But. how do the people KNOW that a pastor’s teaching is accurate? How can they know that he has done the work to arrive at that level of accuracy for himself and is not simply parroting some other teacher he is fond of? Let me give 5 guidelines to examining a pastor’s teaching in order to verify if he is teaching the truth or not.

First, listen to him.

Second, take extensive notes.

Third, go to the passages of Scripture to which he refers.

Fourth, repeat.

Fifth, once verified that his teaching is exactly what is presented in Scripture, submit to that teaching without fear..

  • Listen to him.

What I mean by that is to listen with a mind to understand exactly what he actually is saying and not what you are afraid he might be saying, or what you want him to say. I will periodically hear of some who listen to me and misunderstand what I mean. Either there is a slant taken that I was not intending, or the entire sense was missed for whatever reason. That’s okay. Once they come to me and ask for clarification, I can then do so and that is wonderful. However, much of that can be alleviated by careful listening. In our day, listening, as well as thinking in general, has become so superficial and shallow. It would seem the church needs to be taught how to listen carefully with a biblically literate frame of reference. So, listen to what he is saying. If possible, find the main point of his teaching and make note of it.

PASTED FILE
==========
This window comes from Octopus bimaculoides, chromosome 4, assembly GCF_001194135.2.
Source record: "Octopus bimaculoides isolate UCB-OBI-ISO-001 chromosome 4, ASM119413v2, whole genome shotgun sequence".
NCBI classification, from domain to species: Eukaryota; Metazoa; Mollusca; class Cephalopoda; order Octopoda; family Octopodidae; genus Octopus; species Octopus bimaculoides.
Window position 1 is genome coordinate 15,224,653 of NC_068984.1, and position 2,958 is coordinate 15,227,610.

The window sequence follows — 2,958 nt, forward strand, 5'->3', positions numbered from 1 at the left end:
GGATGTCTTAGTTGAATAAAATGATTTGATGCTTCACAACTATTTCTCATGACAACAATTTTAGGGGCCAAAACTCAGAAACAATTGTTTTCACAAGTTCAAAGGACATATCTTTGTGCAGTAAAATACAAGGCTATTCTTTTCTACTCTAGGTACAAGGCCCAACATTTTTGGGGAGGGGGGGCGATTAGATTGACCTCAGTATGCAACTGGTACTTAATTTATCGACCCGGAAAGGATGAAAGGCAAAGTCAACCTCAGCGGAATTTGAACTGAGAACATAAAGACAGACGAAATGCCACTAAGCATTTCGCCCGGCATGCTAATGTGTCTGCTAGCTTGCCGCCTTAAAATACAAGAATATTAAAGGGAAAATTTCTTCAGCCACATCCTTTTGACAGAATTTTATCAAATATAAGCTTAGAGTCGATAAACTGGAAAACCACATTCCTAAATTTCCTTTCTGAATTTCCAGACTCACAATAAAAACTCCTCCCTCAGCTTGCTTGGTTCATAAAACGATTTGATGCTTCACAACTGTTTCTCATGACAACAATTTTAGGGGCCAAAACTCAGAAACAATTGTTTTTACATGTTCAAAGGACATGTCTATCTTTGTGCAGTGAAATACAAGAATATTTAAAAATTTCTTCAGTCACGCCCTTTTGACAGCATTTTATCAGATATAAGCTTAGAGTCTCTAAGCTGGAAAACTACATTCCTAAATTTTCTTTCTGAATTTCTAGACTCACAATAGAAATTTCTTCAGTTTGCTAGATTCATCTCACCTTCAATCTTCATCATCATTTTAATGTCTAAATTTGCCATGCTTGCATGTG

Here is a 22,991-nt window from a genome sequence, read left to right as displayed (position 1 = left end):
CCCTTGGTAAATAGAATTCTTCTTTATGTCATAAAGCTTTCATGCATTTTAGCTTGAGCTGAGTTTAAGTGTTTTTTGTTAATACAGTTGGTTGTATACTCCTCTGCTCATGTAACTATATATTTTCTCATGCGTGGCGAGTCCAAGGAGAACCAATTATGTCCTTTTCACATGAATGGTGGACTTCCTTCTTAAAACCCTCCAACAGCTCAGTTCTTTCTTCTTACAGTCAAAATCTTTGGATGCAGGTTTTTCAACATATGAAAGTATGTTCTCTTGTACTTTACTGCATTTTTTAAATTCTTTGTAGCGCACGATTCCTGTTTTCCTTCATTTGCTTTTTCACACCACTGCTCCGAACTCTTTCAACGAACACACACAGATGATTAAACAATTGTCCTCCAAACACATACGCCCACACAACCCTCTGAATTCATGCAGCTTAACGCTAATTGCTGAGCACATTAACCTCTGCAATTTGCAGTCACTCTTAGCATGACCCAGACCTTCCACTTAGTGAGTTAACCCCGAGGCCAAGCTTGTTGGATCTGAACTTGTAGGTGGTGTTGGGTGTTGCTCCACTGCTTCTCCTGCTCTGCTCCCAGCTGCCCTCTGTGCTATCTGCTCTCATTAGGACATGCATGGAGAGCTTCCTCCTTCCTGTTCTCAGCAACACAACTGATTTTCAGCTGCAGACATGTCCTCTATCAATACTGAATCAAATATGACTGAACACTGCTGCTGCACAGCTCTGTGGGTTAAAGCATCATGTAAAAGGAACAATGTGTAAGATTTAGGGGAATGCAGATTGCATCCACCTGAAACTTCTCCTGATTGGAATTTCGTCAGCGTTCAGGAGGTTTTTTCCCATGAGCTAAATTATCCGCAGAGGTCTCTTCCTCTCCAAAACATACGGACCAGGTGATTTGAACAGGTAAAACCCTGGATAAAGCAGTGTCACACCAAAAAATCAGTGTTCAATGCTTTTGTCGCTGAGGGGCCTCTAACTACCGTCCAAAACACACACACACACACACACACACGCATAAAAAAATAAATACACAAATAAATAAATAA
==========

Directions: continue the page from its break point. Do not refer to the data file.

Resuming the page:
• Take extensive notes:

Once you have the main point, develop his supporting points as he develops them. Hopefully, that pastor does this. If he does not, it will be hard to be sure of what he means. Some pastors like to be vague so as to avoid accountability. However, a skillful preacher will make his point from the text, substantiate it from the text and other texts, and then repeat it again in sum. It should be fairly easy to track with a preacher. Write down his main passages to which he refers. Highlight them in your notes. Write extensive questions. Star the ones that you really need clarification on. Then go on to the next step.

  • Go to the passages: